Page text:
The exposome is the missing link between genetics and health
Roel Vermeulen appointed Professor of Environmental Epidemiology and Exposome Analysis
The Executive Board has appointed Roel Vermeulen to the post of Professor of Environmental Epidemiology and Exposome Analysis at the Faculty of Veterinary Medicine (IRAS) and UMC Utrecht as of 1 November 2017. The board would like to congratulate Roel with his appointment!
Vermeulen (1970) studied Environmental Hygiene in Wageningen, and earned his PhD at Utrecht University in 2001 on his study of the health risks in the rubber industry. After six years studying the relationship between environmental factors, molecular changes and the development of cancer at the National Cancer Institute in the US, he became a researcher at Utrecht University and UMC Utrecht. There he led a research group in the field of environmental and molecular epidemiology. In 2016, he was invited to be a guest professor at Imperial College London. Since 2013, he has led the I3CARE International Exposome Center and the Living Environment Innovation Lab at Utrecht University.
Important piece of the puzzle
When researchers unravelled the human DNA code 15 years ago, expectations ran high, as Vermeulen explains. “We thought we would be able to explain diseases and discover bespoke treatments. But now we know that it’s not that simple. For most chronic illnesses, we know that a genetic predisposition is a risk factor, but we often don’t have a good explanation for why one person gets sick, while another stays healthy. We also don’t understand why some patients respond to treatment, while others don’t. So we’re missing an important piece of the puzzle needed to provide a good answer to individual health questions. The exposome is the missing link between genetics and health.”
Pathogenic role of the environment
The environment in which we live has a major influence on our health. “Whether you’re talking about the physical environment, such as exposure to air pollution or the climate, our social environment or our behaviour, all of these non-genetic factors play an important role in the development and prognoses of diseases.” According to Vermeulen, this is not a new insight, but the pathogenic role of the environment has received relatively little attention in scientific research. “That’s unusual, because the quality of the living environment is the fourth contributing factor to disease, after smoking, unhealthy diets and lack of exercise. Around 6% of the disease burden in the Netherlands is related to the environment.”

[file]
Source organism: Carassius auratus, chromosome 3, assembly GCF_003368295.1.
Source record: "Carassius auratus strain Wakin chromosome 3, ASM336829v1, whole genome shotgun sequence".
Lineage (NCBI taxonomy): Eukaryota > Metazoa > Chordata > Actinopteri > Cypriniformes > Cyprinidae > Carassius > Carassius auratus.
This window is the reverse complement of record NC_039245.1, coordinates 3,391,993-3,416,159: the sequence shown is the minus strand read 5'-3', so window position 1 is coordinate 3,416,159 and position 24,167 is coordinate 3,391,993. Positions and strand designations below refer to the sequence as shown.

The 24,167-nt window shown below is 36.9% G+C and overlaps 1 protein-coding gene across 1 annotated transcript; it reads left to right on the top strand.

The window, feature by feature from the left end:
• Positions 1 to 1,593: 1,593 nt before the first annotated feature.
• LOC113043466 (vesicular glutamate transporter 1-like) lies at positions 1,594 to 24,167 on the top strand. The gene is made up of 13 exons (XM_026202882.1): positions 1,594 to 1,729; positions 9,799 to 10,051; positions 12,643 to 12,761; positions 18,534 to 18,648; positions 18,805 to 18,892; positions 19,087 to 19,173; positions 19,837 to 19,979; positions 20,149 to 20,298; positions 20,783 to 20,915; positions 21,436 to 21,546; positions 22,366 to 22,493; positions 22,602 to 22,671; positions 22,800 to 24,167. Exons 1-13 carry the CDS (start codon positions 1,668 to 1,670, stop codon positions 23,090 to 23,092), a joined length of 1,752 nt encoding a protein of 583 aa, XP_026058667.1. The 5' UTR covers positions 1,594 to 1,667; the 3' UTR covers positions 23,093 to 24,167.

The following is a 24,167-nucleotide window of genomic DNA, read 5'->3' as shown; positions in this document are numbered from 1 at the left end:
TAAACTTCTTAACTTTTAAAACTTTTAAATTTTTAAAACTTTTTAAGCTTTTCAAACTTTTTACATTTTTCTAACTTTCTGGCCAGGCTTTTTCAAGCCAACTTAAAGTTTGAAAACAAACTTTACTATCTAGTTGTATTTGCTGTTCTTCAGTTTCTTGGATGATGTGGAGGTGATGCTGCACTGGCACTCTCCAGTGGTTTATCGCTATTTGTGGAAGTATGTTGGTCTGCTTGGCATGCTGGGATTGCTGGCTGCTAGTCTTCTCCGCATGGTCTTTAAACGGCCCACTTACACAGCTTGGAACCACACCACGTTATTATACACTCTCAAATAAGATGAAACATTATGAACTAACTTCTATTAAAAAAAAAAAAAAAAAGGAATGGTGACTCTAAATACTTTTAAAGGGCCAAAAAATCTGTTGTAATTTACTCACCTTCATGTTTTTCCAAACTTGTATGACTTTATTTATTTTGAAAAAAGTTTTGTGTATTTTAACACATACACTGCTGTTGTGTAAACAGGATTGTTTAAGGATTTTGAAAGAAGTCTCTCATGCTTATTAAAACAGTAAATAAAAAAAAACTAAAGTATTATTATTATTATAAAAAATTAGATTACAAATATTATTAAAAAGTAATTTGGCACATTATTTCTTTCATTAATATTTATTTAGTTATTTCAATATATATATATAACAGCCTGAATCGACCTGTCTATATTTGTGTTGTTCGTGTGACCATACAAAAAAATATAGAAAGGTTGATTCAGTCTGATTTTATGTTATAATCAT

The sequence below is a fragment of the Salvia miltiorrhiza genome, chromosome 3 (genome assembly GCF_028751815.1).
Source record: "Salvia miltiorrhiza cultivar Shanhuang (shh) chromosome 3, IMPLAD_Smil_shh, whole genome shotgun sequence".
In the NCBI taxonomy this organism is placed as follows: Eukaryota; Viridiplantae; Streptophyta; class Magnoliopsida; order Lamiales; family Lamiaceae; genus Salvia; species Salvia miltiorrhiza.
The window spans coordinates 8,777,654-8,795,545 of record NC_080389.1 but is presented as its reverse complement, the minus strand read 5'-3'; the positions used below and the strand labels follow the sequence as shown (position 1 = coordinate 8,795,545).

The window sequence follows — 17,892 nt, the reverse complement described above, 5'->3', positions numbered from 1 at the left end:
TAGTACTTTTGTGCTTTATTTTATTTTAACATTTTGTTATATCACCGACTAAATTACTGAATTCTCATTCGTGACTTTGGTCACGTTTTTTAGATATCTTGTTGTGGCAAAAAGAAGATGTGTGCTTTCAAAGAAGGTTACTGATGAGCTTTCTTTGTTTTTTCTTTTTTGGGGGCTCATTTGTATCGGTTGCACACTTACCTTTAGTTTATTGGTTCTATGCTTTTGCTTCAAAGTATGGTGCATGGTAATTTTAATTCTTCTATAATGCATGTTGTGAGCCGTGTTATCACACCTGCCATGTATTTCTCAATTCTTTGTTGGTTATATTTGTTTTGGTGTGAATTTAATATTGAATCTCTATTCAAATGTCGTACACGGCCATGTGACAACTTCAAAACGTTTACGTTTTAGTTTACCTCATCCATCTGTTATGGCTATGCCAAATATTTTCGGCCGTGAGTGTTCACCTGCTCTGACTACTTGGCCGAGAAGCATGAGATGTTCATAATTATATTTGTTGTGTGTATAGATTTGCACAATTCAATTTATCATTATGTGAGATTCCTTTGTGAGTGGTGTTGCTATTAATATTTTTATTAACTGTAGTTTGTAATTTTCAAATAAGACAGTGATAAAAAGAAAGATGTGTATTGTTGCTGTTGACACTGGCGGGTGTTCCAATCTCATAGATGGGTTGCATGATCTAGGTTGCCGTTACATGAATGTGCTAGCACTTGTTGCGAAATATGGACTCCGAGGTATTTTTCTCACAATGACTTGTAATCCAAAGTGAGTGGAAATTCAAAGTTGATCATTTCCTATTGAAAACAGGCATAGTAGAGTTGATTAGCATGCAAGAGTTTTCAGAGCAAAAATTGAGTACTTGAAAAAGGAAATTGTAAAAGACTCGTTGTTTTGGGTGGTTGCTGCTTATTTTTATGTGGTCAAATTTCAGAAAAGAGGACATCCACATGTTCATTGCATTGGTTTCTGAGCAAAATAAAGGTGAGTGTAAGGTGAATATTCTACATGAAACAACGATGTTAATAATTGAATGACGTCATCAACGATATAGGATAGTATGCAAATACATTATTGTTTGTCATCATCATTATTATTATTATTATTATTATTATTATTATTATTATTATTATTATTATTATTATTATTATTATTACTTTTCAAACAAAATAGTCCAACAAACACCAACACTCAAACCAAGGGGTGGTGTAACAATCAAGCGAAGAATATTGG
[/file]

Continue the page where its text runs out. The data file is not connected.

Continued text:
Measuring the exposome
The exposome includes every factor that determines sickness and health that is not part of the person’s genome. Measuring someone’s ‘exposome’ is far more difficult than measuring their genome, as Vermeulen explains. “There is no one single method that can measure every factor, as is the case in genetic research. The exposome is also variable over time, in contrast to the genome. This requires a multi-disciplinary approach in which we use new technological developments from a variety of fields, such as sensors, spatial models and omics methods to study the function of the entire genome in a cell, tissue or organ.”
Enormous amount of information
Devices such as smartphones, interactive apps and social media make it possible to constantly follow our behaviour and collect information about our health or feelings of stress or contentment. Using GPS data and sensors, this information can then be coupled to measurements from our physical environment. “That provides an enormous amount of information about events that could influence our health. In so doing, we hope to be able to put the entire puzzle together.”